Journal of Computer-Aided Molecular Design

, Volume 31, Issue 1, pp 29–44 | Cite as

A combined treatment of hydration and dynamical effects for the modeling of host–guest binding thermodynamics: the SAMPL5 blinded challenge

  • Rajat Kumar Pal
  • Kamran Haider
  • Divya Kaur
  • William Flynn
  • Junchao Xia
  • Ronald M Levy
  • Tetiana Taran
  • Lauren Wickstrom
  • Tom Kurtzman
  • Emilio Gallicchio
Article

Abstract

As part of the SAMPL5 blinded experiment, we computed the absolute binding free energies of 22 host–guest complexes employing a novel approach based on the BEDAM single-decoupling alchemical free energy protocol with parallel replica exchange conformational sampling and the AGBNP2 implicit solvation model specifically customized to treat the effect of water displacement as modeled by the Hydration Site Analysis method with explicit solvation. Initial predictions were affected by the lack of treatment of ionic charge screening, which is very significant for these highly charged hosts, and resulted in poor relative ranking of negatively versus positively charged guests. Binding free energies obtained with Debye–Hückel treatment of salt effects were in good agreement with experimental measurements. Water displacement effects contributed favorably and very significantly to the observed binding affinities; without it, the modeling predictions would have grossly underestimated binding. The work validates the implicit/explicit solvation approach employed here and it shows that comprehensive physical models can be effective at predicting binding affinities of molecular complexes requiring accurate treatment of conformational dynamics and hydration.

Keywords

SAMPL5 Hydration Site Analysis (HSA) Debye–Hückel Salt effects AGBNP2 BEDAM 

Notes

Acknowledgments

E.G. and R.K.P. acknowledge support from the National Science Foundation (SI2-SSE 1440665). R.M.L. acknowledges support from the National Institutes of Health (GM30580 and P50 GM103368). T.K. acknowledges support from the National Institutes of Health (1R01GM100946 and 5SC3GM095417). L.W. acknowledges support from PSC-CUNY (68457-00 46). REMD simulations were carried out on the Supermic cluster of XSEDE (supported by TG-MCB150001), and BOINC distributed networks at Temple University and Brooklyn College of the City University of New York. The authors acknowledge invaluable technical support from Gene Mayro, Jaykeen Holt, Zachary Hanson-Hart from the IT department at Temple University, and James Roman, and John Stephen at Brooklyn College.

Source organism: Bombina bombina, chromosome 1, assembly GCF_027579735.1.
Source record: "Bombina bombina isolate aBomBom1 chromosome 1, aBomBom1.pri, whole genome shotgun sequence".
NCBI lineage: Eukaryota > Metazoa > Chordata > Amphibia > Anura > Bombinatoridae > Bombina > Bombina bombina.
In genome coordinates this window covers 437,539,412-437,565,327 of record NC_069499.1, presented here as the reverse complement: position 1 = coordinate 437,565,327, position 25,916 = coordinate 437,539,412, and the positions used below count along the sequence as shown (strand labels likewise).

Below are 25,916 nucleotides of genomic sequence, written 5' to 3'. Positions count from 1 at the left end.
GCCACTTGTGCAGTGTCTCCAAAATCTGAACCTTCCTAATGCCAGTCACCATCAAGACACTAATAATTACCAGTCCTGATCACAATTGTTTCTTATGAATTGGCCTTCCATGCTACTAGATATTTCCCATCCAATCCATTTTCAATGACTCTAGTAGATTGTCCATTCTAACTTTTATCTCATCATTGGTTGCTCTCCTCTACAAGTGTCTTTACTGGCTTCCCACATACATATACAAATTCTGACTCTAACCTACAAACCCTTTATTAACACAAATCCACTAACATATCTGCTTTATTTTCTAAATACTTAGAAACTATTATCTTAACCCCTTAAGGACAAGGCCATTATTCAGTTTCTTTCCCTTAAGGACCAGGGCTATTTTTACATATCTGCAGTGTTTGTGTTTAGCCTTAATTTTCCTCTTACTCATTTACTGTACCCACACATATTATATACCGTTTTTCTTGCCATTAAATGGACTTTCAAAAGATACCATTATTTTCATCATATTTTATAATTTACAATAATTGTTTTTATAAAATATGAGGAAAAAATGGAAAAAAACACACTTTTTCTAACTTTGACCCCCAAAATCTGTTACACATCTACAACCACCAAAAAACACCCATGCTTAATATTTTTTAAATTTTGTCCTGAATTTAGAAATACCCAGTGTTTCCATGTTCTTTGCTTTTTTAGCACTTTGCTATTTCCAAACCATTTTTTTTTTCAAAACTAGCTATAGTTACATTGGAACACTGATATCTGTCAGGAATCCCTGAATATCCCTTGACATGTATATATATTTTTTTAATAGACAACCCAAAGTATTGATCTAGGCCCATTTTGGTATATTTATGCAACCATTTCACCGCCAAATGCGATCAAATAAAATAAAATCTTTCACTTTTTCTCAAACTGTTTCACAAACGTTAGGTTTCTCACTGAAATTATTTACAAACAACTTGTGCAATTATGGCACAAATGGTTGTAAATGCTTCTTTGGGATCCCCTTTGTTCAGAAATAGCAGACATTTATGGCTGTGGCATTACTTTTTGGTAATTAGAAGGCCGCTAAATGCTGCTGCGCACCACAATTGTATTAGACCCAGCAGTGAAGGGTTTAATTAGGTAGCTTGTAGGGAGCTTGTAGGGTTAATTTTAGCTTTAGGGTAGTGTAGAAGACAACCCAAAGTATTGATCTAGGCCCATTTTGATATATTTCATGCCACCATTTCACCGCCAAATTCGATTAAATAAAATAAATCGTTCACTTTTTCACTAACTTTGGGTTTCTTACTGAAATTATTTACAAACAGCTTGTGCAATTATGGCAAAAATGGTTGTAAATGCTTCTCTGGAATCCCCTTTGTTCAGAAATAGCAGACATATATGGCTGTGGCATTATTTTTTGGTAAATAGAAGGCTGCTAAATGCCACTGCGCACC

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Copyright information

© Springer International Publishing Switzerland 2016

Authors and Affiliations

  • Rajat Kumar Pal
    • 1
    • 5
  • Kamran Haider
    • 2
  • Divya Kaur
    • 6
  • William Flynn
    • 4
    • 7
  • Junchao Xia
    • 4
  • Ronald M Levy
    • 4
  • Tetiana Taran
    • 3
  • Lauren Wickstrom
    • 3
  • Tom Kurtzman
    • 2
    • 5
    • 6
  • Emilio Gallicchio
    • 1
    • 5
    • 6
  1. 1.Department of ChemistryBrooklyn CollegeBrooklynUSA
  2. 2.Department of Chemistry, Lehman CollegeThe City University of New YorkNew YorkUSA
  3. 3.Borough of Manhattan Community College, Department of ScienceThe City University of New YorkNew YorkUSA
  4. 4.Center for Biophysics and Computational Biology, Institute of Computational Molecular Science and Department of ChemistryTemple UniversityPhiladelphiaUSA
  5. 5.Ph.D. Program in BiochemistryThe Graduate Center of the City University of New YorkNew YorkUSA
  6. 6.Ph.D. Program in ChemistryThe Graduate Center of the City University of New YorkNew YorkUSA
  7. 7.Department of Physics and AstronomyRutgers UniversityPiscatawayUSA

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